In Canada a new e-petition initiative process has been proposed. Formal have been adopted a recent article in the International Business Times said this:

Under the e-petition system, new rules allow citizens to propose an initiative on anything– federal funding, new demands, even views on controversial issues according to its proponent Stewart.

In e-petition, the stipulation is that it must be sponsored by an MP and must be backed by 500 signatures, if it is an online submission, in 120 days before it can be read in Parliament. Also, the minister in charge of the matter should respond to a successful initiative within 45 days.

The law makers are hoping that e-petitions would help reverse many troubling political trends. It may also help in arresting the sagging political participation. The voter turnout dipped to 61 percent since 2000 from the 73 percent in the 1980s. Many burning issues of people get ignored in the heat of party politics by MPs under the pressure of excessive partisanship. They have little freedom to vote on their own convictions or honour the wishes of their constituents. The e-petition may anull that predicament.

Another non-binding petition process in the EU is often used but the politicians rarely obey the will of petitioners.

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Whatcom, Washington Charter Amendments To Restrict Non-Profits

Whatcom County, WA has some interesting charter amendments being talked about by their charter review commission.

The Bellingham Herald has been covering the charter review process. From a recent article:

A conservative member of the Whatcom County Charter Review Commission seeks to restrict the county government’s funding of nonprofits. This would be the second such proposal put forward by the commission.

A county charter amendment by commissioner Wes Kentch that is scheduled to be introduced at tonight’s commission meeting in Ferndale would require nonprofit nongovernmental organizations seeking money from the county to complete an application. The county could not commit to funding a nonprofit longer than two years, and the organization must meet certain requirements to qualify for funding.

Text of the amendment:

AMENDMENT:
Section: 6.91 – Non Profit NGO Request for Proposal Transparency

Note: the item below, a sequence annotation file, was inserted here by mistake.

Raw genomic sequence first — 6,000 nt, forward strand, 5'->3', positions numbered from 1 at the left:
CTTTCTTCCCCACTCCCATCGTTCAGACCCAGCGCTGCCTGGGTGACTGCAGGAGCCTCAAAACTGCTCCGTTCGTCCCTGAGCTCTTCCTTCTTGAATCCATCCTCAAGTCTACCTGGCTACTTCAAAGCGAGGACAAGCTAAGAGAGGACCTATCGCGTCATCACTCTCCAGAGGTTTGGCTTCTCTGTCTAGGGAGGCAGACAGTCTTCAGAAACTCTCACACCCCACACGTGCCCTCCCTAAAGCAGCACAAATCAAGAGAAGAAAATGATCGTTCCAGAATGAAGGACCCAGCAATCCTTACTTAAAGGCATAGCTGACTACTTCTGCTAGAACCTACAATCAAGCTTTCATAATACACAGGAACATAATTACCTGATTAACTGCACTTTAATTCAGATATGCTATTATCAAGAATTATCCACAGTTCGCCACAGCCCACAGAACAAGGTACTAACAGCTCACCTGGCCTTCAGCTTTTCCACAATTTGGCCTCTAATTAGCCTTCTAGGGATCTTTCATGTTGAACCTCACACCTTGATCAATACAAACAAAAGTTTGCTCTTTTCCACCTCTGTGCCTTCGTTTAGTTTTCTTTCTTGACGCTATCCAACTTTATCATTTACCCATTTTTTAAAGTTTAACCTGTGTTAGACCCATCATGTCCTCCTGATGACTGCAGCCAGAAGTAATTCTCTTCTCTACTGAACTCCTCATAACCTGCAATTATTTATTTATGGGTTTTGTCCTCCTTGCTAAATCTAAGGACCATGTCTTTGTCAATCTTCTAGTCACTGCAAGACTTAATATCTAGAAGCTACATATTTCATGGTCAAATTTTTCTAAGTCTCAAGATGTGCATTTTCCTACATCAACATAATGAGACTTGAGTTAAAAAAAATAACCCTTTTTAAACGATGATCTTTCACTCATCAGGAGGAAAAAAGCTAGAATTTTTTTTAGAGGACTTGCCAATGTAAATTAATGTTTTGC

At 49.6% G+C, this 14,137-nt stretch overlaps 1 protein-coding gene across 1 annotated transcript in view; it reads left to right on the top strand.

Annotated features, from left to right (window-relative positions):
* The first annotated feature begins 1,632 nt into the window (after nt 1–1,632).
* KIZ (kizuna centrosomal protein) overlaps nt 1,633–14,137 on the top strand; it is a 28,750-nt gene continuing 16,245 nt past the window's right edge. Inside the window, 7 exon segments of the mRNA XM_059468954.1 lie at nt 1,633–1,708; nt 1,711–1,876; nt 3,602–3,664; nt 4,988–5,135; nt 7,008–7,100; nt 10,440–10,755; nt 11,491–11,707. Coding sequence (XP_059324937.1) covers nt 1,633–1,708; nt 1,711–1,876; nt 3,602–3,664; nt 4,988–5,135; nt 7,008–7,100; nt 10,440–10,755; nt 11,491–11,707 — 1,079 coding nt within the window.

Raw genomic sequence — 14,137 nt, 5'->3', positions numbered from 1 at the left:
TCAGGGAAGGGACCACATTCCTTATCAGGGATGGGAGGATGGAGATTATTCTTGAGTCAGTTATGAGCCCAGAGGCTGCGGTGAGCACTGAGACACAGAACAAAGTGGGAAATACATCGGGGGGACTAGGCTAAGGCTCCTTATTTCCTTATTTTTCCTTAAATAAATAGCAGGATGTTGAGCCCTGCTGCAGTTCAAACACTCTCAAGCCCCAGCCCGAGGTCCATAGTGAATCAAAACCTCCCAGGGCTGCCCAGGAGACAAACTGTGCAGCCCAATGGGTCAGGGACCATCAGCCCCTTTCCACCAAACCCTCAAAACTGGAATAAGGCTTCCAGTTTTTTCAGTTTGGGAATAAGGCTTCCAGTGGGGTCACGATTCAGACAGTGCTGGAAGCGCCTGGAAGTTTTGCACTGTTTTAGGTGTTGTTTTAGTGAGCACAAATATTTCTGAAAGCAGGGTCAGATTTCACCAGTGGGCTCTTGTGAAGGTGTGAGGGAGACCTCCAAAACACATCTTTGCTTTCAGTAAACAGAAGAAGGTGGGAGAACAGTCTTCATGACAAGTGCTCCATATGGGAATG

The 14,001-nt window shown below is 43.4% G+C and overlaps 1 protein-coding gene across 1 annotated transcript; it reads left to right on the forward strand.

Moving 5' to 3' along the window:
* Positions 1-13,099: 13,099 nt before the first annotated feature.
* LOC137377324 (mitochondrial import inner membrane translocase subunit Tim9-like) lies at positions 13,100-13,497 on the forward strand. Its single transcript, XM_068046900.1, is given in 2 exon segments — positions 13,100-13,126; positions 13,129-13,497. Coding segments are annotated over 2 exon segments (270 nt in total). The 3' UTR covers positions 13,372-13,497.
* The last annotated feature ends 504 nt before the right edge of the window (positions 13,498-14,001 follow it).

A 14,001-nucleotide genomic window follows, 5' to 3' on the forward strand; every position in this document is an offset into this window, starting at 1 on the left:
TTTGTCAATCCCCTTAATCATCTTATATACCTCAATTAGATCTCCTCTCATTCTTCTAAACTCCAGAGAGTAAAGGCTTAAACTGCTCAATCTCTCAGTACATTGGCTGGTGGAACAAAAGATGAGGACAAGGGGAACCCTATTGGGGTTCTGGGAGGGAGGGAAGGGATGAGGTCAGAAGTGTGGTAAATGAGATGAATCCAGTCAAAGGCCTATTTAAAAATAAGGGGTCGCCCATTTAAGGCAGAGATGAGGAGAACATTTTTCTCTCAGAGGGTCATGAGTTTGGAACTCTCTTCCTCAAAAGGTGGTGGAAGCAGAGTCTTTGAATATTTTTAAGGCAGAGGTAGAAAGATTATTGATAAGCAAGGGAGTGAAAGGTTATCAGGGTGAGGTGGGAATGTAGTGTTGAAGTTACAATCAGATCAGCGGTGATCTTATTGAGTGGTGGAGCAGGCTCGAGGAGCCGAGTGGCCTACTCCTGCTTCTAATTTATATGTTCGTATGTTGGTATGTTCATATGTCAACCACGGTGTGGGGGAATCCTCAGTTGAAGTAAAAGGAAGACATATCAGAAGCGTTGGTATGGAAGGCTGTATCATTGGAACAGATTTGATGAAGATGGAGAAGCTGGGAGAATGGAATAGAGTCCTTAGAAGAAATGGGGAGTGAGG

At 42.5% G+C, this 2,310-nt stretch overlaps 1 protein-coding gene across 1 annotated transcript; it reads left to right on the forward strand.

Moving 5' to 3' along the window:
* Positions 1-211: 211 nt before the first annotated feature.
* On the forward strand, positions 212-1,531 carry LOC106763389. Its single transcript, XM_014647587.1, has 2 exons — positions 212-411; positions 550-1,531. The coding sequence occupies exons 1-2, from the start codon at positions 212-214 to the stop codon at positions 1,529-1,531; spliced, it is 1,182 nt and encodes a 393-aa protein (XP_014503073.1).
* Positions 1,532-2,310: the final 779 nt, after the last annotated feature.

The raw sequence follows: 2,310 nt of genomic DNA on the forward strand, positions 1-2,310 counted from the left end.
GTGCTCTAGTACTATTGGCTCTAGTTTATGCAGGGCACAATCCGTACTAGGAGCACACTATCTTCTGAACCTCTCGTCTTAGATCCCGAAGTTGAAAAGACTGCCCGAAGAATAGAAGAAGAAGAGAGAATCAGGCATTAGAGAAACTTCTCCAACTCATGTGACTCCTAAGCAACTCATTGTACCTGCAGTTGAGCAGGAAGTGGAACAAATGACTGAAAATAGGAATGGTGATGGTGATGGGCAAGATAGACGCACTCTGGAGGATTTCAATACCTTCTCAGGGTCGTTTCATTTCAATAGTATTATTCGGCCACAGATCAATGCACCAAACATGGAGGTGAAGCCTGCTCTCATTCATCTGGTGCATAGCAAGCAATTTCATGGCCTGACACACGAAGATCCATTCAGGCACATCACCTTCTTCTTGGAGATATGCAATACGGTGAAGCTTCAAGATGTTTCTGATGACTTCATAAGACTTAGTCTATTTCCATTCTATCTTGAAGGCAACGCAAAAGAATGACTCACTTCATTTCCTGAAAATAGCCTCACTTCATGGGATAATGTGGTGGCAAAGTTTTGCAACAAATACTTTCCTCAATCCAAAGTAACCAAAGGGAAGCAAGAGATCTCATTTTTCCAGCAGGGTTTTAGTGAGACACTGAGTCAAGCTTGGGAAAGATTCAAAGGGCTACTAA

6.92 – Non Profit NGO Financial Statements Transparency
6.93 – Non Profit NGO Donor Disclosure Transparency
6.94 – Non Profit NGO Ineligibility When Legislating Through the Courts
Section 6.91 Non Profit NGO Request for Proposal Transparency
Any project involving any disbursement or receipt of monies, by Whatcom County, to or from any nonprofit NGO shall be initiated with a Request for Proposals (RFP) drafted by Whatcom County.
All agreements involving transmittal of funds between Whatcom County and any nonprofit NGO shall have a sunset clause based on the biennial budget. No sunset clause shall be extended without a new RFP process.
Any Local Integrating Organization funding passing through Whatcom County accounts to any
nonprofit NGO, excluded by law or custom from a Whatcom County RFP process, shall require full financial
disclosure by the nonprofit NGO to Whatcom County, as outlined In Section 6.92.
Section 6.92 Nonprofit NGO Financial Statements Transparency
Any nonp rofit NGO transmitting funds to or from Whatcom County shall provide full financial statements to Whatcom County, externally audited by a certified accountant, including statements of assets and balances, income and expenses, fund reserve allocations, and donors, from the two fiscal years prior to the date of RFP submittal, and for any interim year(s) while the submittal is processed, and for a period of two years following any transmittal of funds.
The penalty for falsified financial statements shall be return of 100% of funds qualified by the falsified information, and ineligibility to partner financially with Whatcom County for ten years from the date that such financial information is ruled falsified.
Section 6.93 Non Profit NGO Donor Disclosure Transparency
Any nonprofit NGO who may legally receive donations from non-disclosed donors shall be ineligible to transmit funds between themselves and Whatcom County.